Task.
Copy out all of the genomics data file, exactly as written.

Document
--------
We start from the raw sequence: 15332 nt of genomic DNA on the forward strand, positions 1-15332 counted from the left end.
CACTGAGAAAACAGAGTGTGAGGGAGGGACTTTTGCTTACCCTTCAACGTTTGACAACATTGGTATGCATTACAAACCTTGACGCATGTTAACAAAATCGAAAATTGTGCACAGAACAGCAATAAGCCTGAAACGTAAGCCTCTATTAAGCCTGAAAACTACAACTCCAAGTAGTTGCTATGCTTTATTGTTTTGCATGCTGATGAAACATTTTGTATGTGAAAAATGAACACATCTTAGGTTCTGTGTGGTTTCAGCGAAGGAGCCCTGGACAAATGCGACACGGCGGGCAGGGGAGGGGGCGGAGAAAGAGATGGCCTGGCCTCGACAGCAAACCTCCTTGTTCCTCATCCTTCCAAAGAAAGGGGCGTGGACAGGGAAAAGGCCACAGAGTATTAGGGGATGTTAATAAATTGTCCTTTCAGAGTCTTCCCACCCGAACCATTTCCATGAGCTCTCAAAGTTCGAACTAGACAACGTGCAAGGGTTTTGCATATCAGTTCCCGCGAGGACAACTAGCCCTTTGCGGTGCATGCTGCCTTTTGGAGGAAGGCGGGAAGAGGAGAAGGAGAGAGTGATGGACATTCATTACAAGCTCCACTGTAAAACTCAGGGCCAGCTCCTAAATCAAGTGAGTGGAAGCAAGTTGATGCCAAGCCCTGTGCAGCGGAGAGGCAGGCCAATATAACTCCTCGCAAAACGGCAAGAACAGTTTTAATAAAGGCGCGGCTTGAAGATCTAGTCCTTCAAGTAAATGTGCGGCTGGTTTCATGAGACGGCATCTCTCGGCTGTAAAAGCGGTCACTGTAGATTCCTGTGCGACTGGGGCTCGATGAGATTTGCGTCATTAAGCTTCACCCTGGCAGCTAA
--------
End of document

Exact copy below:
We start from the raw sequence: 15332 nt of genomic DNA on the forward strand, positions 1-15332 counted from the left end.
CACTGAGAAAACAGAGTGTGAGGGAGGGACTTTTGCTTACCCTTCAACGTTTGACAACATTGGTATGCATTACAAACCTTGACGCATGTTAACAAAATCGAAAATTGTGCACAGAACAGCAATAAGCCTGAAACGTAAGCCTCTATTAAGCCTGAAAACTACAACTCCAAGTAGTTGCTATGCTTTATTGTTTTGCATGCTGATGAAACATTTTGTATGTGAAAAATGAACACATCTTAGGTTCTGTGTGGTTTCAGCGAAGGAGCCCTGGACAAATGCGACACGGCGGGCAGGGGAGGGGGCGGAGAAAGAGATGGCCTGGCCTCGACAGCAAACCTCCTTGTTCCTCATCCTTCCAAAGAAAGGGGCGTGGACAGGGAAAAGGCCACAGAGTATTAGGGGATGTTAATAAATTGTCCTTTCAGAGTCTTCCCACCCGAACCATTTCCATGAGCTCTCAAAGTTCGAACTAGACAACGTGCAAGGGTTTTGCATATCAGTTCCCGCGAGGACAACTAGCCCTTTGCGGTGCATGCTGCCTTTTGGAGGAAGGCGGGAAGAGGAGAAGGAGAGAGTGATGGACATTCATTACAAGCTCCACTGTAAAACTCAGGGCCAGCTCCTAAATCAAGTGAGTGGAAGCAAGTTGATGCCAAGCCCTGTGCAGCGGAGAGGCAGGCCAATATAACTCCTCGCAAAACGGCAAGAACAGTTTTAATAAAGGCGCGGCTTGAAGATCTAGTCCTTCAAGTAAATGTGCGGCTGGTTTCATGAGACGGCATCTCTCGGCTGTAAAAGCGGTCACTGTAGATTCCTGTGCGACTGGGGCTCGATGAGATTTGCGTCATTAAGCTTCACCCTGGCAGCTAA